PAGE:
French President Francois Hollande is scheduled to arrive Sunday for a high-profile visit to Israel and the Palestinian territories, in the midst of ongoing deliberations over Iran’s nuclear program. Highlights of the trip include meetings with Prime Minister Benjamin Netanyahu, during which the November 20 second round of nuclear talks with Iran in Geneva will take center stage, and a speech in the Knesset.
Hollande, who will be accompanied by seven senior members of his government, can look forward to a hero’s welcome in Jerusalem, as Paris’s tough position on Iran apparently prevented the global powers last week from signing an interim deal with Tehran that would have included limited sanctions relief in return for a partial freeze of the country’s nuclear program.
“The French president is a close friend of the State of Israel and I look forward to hosting him and his partner Valérie Trierweiler in Israel, especially at this time when the major powers, including France, are discussing ways to halt the Iranian nuclear program,” Netanyahu said Thursday.
“I am also pleased to host his team and French government ministers, including Foreign Minister Laurent Fabius, who is taking an active and important part in the talks currently being held by the major powers. Together we will work to advance and deepen bilateral strategic and economic relations,” the prime minister added.
Netanyahu and Hollande will sign a joint statement hailing “the continued growth of bilateral relations” and expressing “the determination to continue and deepen cooperation in many areas of strategic importance, and the strengthening of economic, scientific, educational and cultural ties between the two countries,” the Prime Minister’s Office announced.
“France defines the promotion of its political and economic status in the Middle East as a top objective of its national security policy,” Tsilla Hershco, an expert on Franco-Israeli relations at Bar-Ilan University’s Begin-Sadat Center for Strategic Studies, wrote in a new paper published Thursday.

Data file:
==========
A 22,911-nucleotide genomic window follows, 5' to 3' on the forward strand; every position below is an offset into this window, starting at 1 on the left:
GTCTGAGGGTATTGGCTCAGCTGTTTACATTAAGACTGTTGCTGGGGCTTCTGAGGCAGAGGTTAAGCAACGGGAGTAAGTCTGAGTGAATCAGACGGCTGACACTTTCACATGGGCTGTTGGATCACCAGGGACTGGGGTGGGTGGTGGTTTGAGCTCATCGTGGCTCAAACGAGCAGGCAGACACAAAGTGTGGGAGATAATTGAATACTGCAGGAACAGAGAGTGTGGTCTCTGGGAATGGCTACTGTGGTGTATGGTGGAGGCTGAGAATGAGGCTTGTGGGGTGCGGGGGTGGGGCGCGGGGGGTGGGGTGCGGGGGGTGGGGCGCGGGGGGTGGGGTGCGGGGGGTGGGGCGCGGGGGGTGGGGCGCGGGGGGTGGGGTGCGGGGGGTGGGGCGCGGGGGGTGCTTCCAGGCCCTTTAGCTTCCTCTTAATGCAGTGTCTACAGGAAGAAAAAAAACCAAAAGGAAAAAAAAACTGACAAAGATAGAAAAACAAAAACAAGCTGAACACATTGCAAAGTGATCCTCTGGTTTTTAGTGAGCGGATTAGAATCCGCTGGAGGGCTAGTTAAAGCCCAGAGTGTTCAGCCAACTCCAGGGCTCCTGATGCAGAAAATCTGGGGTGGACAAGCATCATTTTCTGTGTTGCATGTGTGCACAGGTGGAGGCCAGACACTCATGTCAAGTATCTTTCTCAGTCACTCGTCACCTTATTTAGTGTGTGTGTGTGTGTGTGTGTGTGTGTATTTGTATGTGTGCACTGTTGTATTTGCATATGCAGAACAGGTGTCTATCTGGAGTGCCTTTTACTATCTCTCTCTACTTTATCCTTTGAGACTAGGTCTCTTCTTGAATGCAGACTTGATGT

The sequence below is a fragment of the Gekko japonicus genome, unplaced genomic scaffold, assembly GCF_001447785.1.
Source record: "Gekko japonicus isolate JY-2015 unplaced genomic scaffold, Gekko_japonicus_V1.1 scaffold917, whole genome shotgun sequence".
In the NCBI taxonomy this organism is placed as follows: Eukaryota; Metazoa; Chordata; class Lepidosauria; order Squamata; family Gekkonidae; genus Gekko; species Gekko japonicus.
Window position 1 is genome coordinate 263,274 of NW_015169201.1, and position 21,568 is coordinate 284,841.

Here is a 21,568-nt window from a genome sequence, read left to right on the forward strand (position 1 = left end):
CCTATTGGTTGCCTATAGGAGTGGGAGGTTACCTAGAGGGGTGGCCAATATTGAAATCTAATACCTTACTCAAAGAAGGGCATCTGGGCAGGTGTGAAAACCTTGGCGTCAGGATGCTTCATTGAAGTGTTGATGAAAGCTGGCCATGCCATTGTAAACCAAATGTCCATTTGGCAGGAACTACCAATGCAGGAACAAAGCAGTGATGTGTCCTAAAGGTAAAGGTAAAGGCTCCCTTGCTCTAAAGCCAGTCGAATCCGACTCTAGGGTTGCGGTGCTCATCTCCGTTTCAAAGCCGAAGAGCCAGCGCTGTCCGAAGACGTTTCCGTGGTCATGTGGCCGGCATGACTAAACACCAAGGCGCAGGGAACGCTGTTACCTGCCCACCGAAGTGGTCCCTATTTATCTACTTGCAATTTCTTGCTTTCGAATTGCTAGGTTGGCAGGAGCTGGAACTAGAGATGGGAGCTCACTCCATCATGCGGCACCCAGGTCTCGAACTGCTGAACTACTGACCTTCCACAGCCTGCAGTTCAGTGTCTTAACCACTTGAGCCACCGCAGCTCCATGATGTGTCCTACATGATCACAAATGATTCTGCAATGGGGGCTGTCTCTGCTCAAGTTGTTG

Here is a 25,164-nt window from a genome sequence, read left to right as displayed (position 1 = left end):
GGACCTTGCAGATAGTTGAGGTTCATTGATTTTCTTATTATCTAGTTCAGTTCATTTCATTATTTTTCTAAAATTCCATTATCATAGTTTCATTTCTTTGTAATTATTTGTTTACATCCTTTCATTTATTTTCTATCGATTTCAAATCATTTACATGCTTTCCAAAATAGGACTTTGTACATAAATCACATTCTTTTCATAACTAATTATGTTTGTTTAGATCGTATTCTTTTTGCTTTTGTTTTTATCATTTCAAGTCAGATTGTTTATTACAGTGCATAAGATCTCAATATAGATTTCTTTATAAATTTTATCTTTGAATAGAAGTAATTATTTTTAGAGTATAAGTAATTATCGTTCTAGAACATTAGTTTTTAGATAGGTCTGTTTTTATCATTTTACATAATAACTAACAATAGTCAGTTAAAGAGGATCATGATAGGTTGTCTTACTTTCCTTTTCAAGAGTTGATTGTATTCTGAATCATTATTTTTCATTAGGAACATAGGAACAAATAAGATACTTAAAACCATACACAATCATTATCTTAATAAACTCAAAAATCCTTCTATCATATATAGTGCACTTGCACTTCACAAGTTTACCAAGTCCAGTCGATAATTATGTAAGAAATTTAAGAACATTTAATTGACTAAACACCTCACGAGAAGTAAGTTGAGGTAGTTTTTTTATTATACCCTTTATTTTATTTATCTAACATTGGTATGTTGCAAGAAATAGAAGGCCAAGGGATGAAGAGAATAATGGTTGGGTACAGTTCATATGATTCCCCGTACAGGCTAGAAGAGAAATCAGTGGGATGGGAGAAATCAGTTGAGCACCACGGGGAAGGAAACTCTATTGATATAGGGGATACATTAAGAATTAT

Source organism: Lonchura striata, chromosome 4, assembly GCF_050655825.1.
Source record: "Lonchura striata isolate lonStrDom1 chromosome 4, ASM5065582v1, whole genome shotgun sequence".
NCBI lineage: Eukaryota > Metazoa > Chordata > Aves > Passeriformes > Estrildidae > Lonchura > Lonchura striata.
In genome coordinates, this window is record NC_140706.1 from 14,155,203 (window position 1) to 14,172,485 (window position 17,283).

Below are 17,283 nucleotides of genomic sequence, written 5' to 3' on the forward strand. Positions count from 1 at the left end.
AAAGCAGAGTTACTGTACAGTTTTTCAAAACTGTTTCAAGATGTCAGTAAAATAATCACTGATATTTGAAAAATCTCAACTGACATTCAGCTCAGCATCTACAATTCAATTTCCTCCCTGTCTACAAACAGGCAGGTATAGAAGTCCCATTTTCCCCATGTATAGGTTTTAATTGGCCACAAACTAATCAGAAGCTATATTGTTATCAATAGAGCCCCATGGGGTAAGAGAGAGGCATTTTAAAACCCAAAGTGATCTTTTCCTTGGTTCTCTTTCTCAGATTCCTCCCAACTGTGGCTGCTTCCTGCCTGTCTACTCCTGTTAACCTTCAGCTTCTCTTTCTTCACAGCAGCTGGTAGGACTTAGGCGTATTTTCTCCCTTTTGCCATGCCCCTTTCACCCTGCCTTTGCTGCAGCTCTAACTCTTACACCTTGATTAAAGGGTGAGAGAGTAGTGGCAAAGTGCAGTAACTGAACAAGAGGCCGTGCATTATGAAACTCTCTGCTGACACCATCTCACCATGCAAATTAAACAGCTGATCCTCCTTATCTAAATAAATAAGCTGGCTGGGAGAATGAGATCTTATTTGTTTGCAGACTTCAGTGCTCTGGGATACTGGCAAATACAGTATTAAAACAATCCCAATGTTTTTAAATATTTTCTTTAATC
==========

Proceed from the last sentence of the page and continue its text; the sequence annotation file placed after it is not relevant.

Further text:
“In media interviews, Fabius mentions French attentiveness to the concerns of Israel and other countries in the region regarding the Iranian threat. France maintains a constant strategic dialogue with Israel and appreciates Israeli professional assessments on Iran.”
Netanyahu and President Shimon Peres will greet the French dignitaries at Ben Gurion Airport at around 1 pm on Sunday. As in the visit of US President Barack Obama in March, the three leaders will hold a ceremony on the tarmac before heading for the capital.
In Jerusalem, Hollande will plant a tree in the garden of the President’s Residence and hold a first meeting with Peres.
The French president’s next stop will be Mt. Herzl, where he will lay a wreath at the grave of Theodor Herzl and place a stone on the grave of slain prime minister Yitzhak Rabin and his late wife Leah.
Accompanied by Peres and Netanyahu, Hollande will visit the Yad Vashem Holocaust museum and lay a wreath in the Hall of Remembrance.
At around 6 pm, Hollande will arrive at the Prime Minister’s Office for a tête-à-tête with Netanyahu, which is scheduled to last for about an hour and a half. On the agenda: Iran, Iran and yet more Iran.
Netanyahu, who has been adamant in his opposition to the interim deal the international community is considering signing with Tehran, will try his utmost to convince Hollande to stand his ground during upcoming rounds of negotiations.
After their meeting, the two leaders will hold a joint press conference and then proceed to dine together.
Not far from the Prime Minister’s Residence, the French ministers, including Fabius and Finance Minister Pierre Moscovici, will have dinner with their Israeli counterparts at the King David Hotel.
On Monday morning, Hollande will meet with French clergymen in the Church of St. Anne, in Jerusalem’s Old City, which the Ottomans donated to France in 1856.